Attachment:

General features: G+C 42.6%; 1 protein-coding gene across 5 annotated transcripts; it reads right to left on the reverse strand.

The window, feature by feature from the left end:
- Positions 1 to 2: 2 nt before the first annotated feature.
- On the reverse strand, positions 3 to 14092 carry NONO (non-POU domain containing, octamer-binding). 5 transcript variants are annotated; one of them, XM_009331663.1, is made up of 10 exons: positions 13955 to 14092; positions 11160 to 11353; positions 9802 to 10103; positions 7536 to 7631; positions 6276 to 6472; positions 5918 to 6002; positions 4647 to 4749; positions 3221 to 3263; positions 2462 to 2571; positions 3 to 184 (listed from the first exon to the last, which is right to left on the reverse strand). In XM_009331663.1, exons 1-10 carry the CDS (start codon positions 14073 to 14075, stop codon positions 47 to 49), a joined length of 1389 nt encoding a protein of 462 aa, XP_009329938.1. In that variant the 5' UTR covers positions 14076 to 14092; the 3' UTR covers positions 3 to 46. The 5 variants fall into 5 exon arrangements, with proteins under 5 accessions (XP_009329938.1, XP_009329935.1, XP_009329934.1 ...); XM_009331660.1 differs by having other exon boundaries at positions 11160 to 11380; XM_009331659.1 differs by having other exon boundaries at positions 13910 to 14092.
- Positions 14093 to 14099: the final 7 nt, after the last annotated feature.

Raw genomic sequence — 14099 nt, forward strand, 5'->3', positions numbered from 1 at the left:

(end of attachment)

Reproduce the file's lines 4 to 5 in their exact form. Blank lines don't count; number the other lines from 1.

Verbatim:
- On the reverse strand, positions 3 to 14092 carry NONO (non-POU domain containing, octamer-binding). 5 transcript variants are annotated; one of them, XM_009331663.1, is made up of 10 exons: positions 13955 to 14092; positions 11160 to 11353; positions 9802 to 10103; positions 7536 to 7631; positions 6276 to 6472; positions 5918 to 6002; positions 4647 to 4749; positions 3221 to 3263; positions 2462 to 2571; positions 3 to 184 (listed from the first exon to the last, which is right to left on the reverse strand). In XM_009331663.1, exons 1-10 carry the CDS (start codon positions 14073 to 14075, stop codon positions 47 to 49), a joined length of 1389 nt encoding a protein of 462 aa, XP_009329938.1. In that variant the 5' UTR covers positions 14076 to 14092; the 3' UTR covers positions 3 to 46. The 5 variants fall into 5 exon arrangements, with proteins under 5 accessions (XP_009329938.1, XP_009329935.1, XP_009329934.1 ...); XM_009331660.1 differs by having other exon boundaries at positions 11160 to 11380; XM_009331659.1 differs by having other exon boundaries at positions 13910 to 14092.
- Positions 14093 to 14099: the final 7 nt, after the last annotated feature.